Global stock prices look steep, Trimark manager says

Michael Hatcher finds value in select out-of-favour U.S. names.

Sonita Horvitch 26 October, 2016 | 5:00PM
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Michael Hatcher, head of global equities and director of research at Trimark Investments, says that after a disappointing performance in 2015, developed-market stocks put in a better showing in the first nine months of 2016.

Furthermore, he says, emerging-market equities staged a comeback in the nine months to the end of September, after their poor returns for 2015.

A value manager, Hatcher cautions that he has been finding it challenging this year to find stocks that meet his criteria. Focusing on the MSCI ACWI Investable Market Index, this all-country world index, says Hatcher, produced a total return in U.S. dollars of 7.5% in the first nine months of 2016 and 12.9% in the 12 months to the end of September versus a negative 1.7% for 2015. (This benchmark index tracks stocks in 23 developed markets and 23 emerging markets and covers almost 100% of global equity opportunities.)

At the end of September, this all-country index traded at a trailing price/earnings multiple of 21.5 times and a forward multiple of 15.9 times. "These are hardly compelling valuations," Hatcher says.

On emerging markets, Hatcher notes that their rebound so far this year reflects mainly an improvement in investor sentiment rather than a change in the companies' fundamentals. "These stocks were down last year and have simply recovered," he says. "I find emerging markets to be fairly valued at this stage."

As for developed markets, Hatcher says that apart from a few select U.S. companies that have seen their stocks come under pressure because of company-specific issues, "the pickings have been fairly slim."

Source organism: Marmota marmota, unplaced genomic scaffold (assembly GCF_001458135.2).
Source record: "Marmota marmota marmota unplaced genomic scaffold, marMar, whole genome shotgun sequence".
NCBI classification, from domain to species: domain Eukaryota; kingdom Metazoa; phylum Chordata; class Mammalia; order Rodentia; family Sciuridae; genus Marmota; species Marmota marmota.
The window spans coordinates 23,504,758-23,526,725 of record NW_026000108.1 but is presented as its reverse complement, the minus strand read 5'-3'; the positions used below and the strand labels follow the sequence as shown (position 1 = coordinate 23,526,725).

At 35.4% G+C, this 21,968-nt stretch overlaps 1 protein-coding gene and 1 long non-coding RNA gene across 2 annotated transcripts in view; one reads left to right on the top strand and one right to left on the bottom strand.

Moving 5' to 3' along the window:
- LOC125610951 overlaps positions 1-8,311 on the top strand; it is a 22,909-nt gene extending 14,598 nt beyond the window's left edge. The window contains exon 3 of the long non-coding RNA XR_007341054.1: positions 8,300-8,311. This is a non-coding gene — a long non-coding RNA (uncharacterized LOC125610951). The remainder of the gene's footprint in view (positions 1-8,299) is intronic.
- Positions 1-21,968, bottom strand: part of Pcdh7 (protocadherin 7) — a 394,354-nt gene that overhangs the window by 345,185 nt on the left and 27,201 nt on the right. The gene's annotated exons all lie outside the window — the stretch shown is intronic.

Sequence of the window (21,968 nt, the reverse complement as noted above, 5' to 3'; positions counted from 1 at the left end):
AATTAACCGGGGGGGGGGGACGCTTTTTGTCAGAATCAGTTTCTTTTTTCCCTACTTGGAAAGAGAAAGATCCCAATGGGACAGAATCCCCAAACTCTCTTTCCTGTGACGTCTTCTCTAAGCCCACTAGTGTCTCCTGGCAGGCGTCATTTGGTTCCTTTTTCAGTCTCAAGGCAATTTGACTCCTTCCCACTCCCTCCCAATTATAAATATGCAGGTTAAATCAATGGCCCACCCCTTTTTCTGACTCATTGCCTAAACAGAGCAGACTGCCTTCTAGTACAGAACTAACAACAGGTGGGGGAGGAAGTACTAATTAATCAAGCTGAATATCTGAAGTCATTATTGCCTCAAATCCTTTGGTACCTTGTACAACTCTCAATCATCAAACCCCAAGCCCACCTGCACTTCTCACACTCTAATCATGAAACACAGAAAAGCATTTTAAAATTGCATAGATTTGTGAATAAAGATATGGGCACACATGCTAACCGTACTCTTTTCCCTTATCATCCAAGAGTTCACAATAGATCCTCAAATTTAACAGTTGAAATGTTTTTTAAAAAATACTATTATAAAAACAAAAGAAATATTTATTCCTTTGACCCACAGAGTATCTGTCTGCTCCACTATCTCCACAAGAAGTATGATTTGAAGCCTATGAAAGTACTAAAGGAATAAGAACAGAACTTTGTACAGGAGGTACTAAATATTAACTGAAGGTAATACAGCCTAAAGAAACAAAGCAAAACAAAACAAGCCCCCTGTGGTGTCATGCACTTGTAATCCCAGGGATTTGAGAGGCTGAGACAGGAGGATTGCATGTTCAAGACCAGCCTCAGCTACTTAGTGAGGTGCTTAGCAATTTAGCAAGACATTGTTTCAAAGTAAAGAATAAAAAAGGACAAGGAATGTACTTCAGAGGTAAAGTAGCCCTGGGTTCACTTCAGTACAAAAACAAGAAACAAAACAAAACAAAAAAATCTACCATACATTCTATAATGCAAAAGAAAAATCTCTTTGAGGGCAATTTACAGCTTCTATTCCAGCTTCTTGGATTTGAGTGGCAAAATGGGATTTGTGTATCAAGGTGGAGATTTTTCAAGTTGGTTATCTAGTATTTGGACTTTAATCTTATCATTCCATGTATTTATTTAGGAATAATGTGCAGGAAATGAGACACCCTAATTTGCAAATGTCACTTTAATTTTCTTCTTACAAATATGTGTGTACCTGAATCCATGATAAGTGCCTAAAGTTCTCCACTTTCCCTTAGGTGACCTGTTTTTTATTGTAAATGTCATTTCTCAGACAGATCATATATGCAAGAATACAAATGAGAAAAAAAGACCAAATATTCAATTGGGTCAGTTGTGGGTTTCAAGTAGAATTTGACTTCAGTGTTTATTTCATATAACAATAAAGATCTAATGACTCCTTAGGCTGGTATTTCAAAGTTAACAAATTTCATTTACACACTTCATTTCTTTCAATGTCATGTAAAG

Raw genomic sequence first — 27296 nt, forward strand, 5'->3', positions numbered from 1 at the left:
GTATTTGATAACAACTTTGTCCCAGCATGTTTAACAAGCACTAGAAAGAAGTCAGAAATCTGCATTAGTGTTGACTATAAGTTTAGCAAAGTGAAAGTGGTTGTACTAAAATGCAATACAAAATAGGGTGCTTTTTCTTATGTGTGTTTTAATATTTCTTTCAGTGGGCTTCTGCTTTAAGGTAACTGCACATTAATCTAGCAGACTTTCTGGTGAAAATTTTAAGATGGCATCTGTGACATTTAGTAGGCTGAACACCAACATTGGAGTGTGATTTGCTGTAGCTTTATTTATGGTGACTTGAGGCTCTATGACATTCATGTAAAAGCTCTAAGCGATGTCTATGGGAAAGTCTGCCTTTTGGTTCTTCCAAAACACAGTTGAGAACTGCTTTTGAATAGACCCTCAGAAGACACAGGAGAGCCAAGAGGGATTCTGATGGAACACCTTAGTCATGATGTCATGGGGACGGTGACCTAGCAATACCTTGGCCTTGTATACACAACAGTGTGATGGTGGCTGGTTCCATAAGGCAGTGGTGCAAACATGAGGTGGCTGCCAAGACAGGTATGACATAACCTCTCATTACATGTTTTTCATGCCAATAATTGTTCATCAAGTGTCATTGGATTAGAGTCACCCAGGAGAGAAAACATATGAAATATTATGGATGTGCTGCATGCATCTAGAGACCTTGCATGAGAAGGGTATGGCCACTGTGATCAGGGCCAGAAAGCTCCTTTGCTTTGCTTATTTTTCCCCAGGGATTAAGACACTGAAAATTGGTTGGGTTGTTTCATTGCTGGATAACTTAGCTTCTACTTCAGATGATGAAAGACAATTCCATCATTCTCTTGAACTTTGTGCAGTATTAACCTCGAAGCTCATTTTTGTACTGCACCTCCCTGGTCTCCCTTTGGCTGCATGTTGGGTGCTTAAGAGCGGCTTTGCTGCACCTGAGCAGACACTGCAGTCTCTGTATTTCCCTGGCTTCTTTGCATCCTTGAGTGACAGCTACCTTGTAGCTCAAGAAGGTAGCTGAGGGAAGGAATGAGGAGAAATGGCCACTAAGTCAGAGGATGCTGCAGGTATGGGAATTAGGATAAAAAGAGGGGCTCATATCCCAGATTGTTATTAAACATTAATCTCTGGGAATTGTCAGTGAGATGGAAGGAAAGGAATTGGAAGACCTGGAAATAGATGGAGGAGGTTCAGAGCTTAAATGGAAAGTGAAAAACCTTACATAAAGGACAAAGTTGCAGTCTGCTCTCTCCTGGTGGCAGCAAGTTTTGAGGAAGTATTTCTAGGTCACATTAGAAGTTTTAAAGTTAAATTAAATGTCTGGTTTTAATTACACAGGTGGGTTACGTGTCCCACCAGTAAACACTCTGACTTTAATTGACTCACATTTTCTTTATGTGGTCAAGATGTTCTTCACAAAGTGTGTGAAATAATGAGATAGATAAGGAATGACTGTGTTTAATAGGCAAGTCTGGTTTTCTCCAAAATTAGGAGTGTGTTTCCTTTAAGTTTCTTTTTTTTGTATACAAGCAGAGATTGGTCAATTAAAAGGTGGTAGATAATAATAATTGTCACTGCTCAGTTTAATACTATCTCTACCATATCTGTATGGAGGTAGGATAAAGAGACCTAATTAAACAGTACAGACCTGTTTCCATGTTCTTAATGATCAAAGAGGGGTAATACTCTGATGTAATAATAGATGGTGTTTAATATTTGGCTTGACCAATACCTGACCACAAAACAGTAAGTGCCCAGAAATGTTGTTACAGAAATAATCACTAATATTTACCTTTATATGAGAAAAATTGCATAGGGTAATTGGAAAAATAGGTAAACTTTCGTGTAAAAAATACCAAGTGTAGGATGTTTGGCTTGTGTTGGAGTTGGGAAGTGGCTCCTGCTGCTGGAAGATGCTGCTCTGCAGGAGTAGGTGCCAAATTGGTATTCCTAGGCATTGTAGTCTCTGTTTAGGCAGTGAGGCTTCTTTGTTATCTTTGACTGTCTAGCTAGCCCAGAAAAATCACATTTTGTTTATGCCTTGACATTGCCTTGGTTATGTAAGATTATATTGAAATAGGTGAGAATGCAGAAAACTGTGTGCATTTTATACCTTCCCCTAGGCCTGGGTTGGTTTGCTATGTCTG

At Trimark Investments, a division of Toronto-based Invesco Canada Ltd., Hatcher's wide-ranging responsibilities include that of lead manager of the flagship Trimark Fund and other key mandates such as Trimark Global Fundamental Equity and Trimark Global Dividend Class.

Essentially a bottom-up stock picker, Hatcher's investment horizon is longer term. He targets companies that are prominent in the markets they serve, have sustainable competitive advantages and operate in a field where there are high barriers to entry. The companies must produce high returns on invested capital and have strong, predictable cash flow. Hatcher then calculates the intrinsic value of these companies and compares this to the market's valuation of the company.

Michael Hatcher
Michael Hatcher

As a result of stock selection, Trimark Fund, with 37 names, holds some 47% in U.S.-based companies, 15% in emerging-market companies including 8% of the portfolio in China, 13% in continental Europe and 11% in UK-based companies.

The major sector weightings in the Trimark Fund are in industrials, information technology, consumer staples and health care. Despite the overall challenge of finding value in the global equity market, Hatcher reports that he has unearthed a few U.S. small-to-mid-cap companies that meet his stringent criteria.

A newer addition to Trimark Fund is  Stericycle, Inc. (SRCL). This U.S.-based company provides medical-waste removal and information-destruction services. About a year ago, Stericycle completed the acquisition of Shred-It International Inc., based in Ontario, says Hatcher. Before that, Stericycle had garnered considerable investor support in recognition of its well-developed infrastructure for disposing of highly regulated waste materials, mainly in the United States. "Its comprehensive infrastructure in this business provides it with economies of scale and makes it difficult for new entrants to challenge it."

Hatcher says investors have been skeptical about the wisdom of Stericycle's purchase of Shred-It. But he does not share this concern. "Stericycle is having its challenges integrating Shred-It's operations, but this acquisition does broaden Stericycle's offering and it is currently working through the integration challenges."

A stock that Hatcher started buying toward the end of 2015 and has been adding to since is  W.W. Grainger, Inc. (GWW). This company is a business-to-business distributor of a wide range of products used to maintain, repair and operate facilities, including industrial undertakings.